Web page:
Sonic Saturday

Ulhas Bapat (1950-2018), a multi-faceted musician who took the santoor and made it his own

The santoor maestro passed away on Thursday after a long illness.

Among instruments that have made a more recent entry into the Hindustani pantheon of instruments, the trapezoid-shaped santoor stands out as one that encountered several challenges along the way but later created a separate identity for itself.

Originally an instrument from the state of Jammu and Kashmir, the santoor’s inclusion in the Hindustani pantheon did not have a long history as compared to the rudra veena, sitar, sarod, or sarangi. This also meant that there were no established gharanas or lineages representing different styles of santoor-playing. In turn, this opened the area for experimentation, as performers did not necessarily have to conform to one or the other style to gain acceptance among music lovers.

Indeed, the style popularised by santoor maestro Shivkumar Sharma has gained prominence over the past decades, but this has not stopped others from charting independent courses.

Santoor exponent Ulhas Bapat, who died on Thursday at the age of 67, after battling severe medical complications and hospitalisation for several weeks, was one of the significant santoor players to step out in a distinct direction.

Unique style

Bapat had his initial musical training in tabla under the guidance of Ramakant Mhapsekar. Later, he chanced upon the santoor in 1973 at an instrument shop and immediately decided to buy it and try his hand at it. With no formal guru, he chose to tune the instrument chromatically following the example of the harmonium keyboard that allowed one to play different raags successively without retuning the instrument each time. He would retune the strings as per the shrutis or microtones desired in each raag, but for all practical purposes, the tuning was chromatic with flats and sharps arranged as they are on a keyboard.

This tuning arrangement allowed him to play jod or compound raags that he had learnt from his gurus in the melodic sphere. His training under sarod exponent Zarin Sharma and eminent vocalists Wamanrao Sadolikar and KG Ginde equipped him with information about a wide variety of raags and broadened his horizons with regard to musical forms and compositions.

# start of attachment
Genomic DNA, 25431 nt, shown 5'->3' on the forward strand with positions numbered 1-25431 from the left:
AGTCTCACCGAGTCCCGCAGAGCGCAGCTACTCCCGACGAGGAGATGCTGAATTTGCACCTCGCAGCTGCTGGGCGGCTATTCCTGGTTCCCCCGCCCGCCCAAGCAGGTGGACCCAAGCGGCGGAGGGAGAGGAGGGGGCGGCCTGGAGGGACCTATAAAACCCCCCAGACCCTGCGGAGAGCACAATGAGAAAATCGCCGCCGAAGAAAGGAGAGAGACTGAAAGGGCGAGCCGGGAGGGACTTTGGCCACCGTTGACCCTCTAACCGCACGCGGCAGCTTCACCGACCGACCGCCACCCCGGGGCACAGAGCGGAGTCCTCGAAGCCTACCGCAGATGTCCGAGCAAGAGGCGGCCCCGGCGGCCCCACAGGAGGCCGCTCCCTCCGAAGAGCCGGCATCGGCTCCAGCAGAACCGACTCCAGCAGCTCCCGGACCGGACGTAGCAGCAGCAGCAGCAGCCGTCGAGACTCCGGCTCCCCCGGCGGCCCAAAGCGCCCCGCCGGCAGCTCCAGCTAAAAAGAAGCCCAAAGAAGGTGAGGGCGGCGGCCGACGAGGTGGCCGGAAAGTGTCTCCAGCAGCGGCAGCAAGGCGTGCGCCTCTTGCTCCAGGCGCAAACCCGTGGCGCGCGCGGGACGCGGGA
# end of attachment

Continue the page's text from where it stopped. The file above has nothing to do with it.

Bapat also chose to make changes to the kalams or wooden mallets that strike the strings to overcome the lacuna of meends or glides between notes. He added a metal strip to the base of his kalams, either of which could be rubbed against the string while being struck by the other.

Many talents

It is not always that Indian musicians record an account of their musical journey and articulate musical concepts, but Bapat was an exception. He wrote for Marathi periodicals frequently and some of his articles were compiled in a book entitled Sahaz Swarantoon Manaatlan. His ready wit and humour colour these articles through which he traces his experiences as a performer of Hindustani art music and as a much sought-after musician for film songs and background scores. He worked under the baton of many music directors and arrangers. In particular, his long association with RD Burman was an experience that he reveled in describing.

I had the opportunity of providing tabla accompaniment to many of Bapat’s live concerts and recordings. A diligent musician, he approached each professional assignment with equal seriousness, always attempting to introduce novelty through his choice of raags, forms and compositions. Even if he had created a composition that was not meant for a forthcoming concert, he would be bubbling with enthusiasm when he would sing it over the phone.

His compositions were marked by intricate rhythmic phrasing, and the sthayi and the antara sections – the first and second sections of the composition – almost always resolved with a tihai. Usually, the tihai is a phrase that is repeated thrice to coincide with the approaching sum/sam or first matra or time-unit of the time-cycle, but the tihais in Bapat’s compositions ended on the matra just before the sthayi.

Over his long career, he played forms like tappa, thumri and natya sangeet or Marathi stage music on the santoor, and also presented instrumental versions of popular Marathi songs.

We end with a live concert recording featuring a santoor recital by Ulhas Bapat accompanied by tabla virtuoso Swapan Chaudhuri. This is a detailed exposition of the raag Chandranandan, composed by sarod maestro Ali Akbar Khan, followed by a raagsagar, also called raagmala or raagmalika, which incorporates several raags successively. The raagsagar is composed by his guru Zarin Sharma.

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